Then there is porcelain, which always contains kaolin. Powell says it is the finest, strongest and whitest of all pottery. Bone china, which contains livestock bone ash added to the clay for more hardness and whiteness, falls somewhere between stoneware and porcelain.
Some of the earliest clay pottery in the world comes from China nearly 20,000 years ago following their invention of porcelain. Marco Polo coined the word “porcelain,” because he thought it resembed “porcellana,” the Italian word for cowrie shell.
“Porcelain is the highest quality ceramic and greatly prized throughout history for its strength and bright white color,” Powell said. “The whiteness and hardness of the porcelain was highly sought after, as one could see the liquid in the vessel against the white background.”
Its color and durability come from kaolin, a specific type of clay. Later, during the Ming Dynasty, the Chinese developed a cobalt blue glaze that didn’t run during firing, and when combined with the whiteness of the kaolin clay, blue and white ceramics became a desired aesthetic that remains popular today.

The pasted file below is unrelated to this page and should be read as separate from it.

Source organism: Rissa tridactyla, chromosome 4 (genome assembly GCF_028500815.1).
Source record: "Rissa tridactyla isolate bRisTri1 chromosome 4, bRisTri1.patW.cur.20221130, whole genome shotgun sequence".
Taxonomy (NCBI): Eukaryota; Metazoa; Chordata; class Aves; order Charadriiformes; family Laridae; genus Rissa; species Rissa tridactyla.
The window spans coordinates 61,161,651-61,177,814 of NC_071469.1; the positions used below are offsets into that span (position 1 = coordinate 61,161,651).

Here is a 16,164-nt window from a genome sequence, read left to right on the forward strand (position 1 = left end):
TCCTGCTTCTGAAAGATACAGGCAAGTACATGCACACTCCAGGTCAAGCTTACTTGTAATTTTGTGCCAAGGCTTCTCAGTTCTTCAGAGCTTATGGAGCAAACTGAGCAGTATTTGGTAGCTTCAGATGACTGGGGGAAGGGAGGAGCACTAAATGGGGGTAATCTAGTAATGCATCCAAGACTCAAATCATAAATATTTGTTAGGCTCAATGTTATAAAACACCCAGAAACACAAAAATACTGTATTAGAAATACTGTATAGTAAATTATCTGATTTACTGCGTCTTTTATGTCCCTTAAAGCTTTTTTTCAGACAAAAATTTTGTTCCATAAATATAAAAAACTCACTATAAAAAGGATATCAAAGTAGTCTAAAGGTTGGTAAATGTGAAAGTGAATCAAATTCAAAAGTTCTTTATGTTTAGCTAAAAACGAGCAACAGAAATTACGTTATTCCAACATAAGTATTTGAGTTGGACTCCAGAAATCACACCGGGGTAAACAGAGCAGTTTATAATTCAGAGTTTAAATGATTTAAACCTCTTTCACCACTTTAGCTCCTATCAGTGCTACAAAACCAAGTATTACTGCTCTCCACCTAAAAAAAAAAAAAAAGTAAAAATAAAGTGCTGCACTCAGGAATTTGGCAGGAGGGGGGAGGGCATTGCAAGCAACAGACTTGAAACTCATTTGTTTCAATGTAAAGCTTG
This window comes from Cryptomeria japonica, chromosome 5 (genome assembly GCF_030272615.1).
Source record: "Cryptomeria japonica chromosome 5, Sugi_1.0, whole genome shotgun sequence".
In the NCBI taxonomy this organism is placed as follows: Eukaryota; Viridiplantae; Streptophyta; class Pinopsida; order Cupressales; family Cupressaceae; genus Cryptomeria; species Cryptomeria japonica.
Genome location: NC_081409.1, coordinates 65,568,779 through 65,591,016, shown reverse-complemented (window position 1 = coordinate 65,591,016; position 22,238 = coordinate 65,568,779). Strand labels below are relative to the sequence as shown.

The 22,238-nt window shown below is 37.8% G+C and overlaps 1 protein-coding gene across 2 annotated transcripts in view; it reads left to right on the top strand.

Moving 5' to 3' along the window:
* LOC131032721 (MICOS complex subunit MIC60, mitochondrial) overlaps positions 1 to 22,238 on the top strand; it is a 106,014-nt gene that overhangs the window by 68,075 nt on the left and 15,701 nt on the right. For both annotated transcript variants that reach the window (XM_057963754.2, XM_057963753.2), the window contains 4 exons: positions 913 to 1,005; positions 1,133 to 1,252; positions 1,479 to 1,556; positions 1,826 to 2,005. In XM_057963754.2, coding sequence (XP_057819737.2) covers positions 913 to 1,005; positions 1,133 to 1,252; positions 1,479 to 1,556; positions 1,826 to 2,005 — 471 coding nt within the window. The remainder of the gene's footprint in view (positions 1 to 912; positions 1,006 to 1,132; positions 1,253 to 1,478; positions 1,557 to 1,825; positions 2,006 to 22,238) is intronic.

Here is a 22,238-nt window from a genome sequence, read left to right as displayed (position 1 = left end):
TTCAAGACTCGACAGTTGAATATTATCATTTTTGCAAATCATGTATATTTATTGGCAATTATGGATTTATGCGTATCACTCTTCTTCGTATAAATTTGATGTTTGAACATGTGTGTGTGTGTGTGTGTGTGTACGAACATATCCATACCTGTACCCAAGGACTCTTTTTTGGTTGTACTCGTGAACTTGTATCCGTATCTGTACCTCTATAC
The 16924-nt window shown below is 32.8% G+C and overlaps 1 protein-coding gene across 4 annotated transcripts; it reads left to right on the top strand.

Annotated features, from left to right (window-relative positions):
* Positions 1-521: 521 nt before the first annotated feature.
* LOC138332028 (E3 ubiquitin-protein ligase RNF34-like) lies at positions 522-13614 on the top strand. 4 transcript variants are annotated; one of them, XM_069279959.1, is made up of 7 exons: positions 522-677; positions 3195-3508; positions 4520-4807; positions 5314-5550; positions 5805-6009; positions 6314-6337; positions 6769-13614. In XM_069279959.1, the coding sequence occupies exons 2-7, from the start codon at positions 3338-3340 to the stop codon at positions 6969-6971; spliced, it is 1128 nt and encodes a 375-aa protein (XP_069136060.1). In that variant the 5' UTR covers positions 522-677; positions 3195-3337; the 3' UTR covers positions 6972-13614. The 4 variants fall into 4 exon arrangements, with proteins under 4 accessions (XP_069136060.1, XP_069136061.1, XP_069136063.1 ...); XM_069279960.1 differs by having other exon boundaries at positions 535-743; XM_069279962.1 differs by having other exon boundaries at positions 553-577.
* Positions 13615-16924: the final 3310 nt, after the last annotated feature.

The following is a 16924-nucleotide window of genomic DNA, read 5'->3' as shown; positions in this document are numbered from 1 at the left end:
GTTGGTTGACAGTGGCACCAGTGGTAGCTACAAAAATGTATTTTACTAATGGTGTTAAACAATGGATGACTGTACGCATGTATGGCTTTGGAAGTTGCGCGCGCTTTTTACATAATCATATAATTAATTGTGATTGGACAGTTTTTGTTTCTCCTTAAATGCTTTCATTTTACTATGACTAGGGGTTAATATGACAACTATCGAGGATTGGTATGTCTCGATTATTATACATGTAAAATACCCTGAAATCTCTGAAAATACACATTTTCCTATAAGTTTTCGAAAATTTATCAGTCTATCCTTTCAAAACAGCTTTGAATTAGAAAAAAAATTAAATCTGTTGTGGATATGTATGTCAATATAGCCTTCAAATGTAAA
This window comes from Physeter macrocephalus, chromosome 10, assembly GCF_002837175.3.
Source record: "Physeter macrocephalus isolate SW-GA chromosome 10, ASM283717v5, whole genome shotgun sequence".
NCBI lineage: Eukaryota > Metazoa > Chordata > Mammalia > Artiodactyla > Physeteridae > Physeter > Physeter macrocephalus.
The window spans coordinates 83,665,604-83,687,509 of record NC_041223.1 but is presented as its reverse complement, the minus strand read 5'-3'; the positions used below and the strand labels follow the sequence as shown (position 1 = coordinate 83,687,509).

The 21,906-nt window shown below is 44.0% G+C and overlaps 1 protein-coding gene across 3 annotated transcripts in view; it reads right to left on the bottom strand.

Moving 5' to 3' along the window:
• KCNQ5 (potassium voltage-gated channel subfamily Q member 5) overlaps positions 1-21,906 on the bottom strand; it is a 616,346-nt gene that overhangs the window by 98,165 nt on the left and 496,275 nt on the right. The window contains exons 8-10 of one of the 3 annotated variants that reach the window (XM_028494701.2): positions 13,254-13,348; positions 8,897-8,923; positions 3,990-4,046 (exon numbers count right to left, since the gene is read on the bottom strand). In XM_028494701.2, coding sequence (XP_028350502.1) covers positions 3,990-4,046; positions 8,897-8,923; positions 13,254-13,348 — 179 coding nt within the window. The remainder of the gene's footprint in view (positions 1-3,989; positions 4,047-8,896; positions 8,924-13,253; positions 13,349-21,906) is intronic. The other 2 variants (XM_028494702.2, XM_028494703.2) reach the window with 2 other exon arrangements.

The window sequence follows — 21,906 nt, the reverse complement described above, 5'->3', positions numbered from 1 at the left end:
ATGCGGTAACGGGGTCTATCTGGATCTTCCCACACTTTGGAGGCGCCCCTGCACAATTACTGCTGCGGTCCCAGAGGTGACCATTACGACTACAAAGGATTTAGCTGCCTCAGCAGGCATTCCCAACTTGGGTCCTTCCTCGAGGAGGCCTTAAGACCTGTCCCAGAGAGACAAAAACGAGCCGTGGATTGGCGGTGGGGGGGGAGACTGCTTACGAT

“Then two things happened in the 16th century to shape the future of pottery: the Chinese began exporting porcelain wares to foreign dignitaries and, combined with the booming tea trade, teapots, tea bowls, tea caddies, teacups and saucers followed suit,” Powell said. “And the high demand of this exotic brewed drink created a craze that still endures.”’
Of course, Europeans began clamoring for porcelain and the Chinese answered the call and began export it to Europe and what would become America.
“Cantonware porcelain, from the Chinese seaport town of Canton, was not only popular among English aristocracy, but early Americans as well,” Powell explained. “Entertaining and serving wares often signaled one’s station in life.”
George and Martha Washington owned several sets of Canton porcelain which can still be viewed at Mount Vernon today. Thomas Jefferson commissioned personalized armorial Chinese export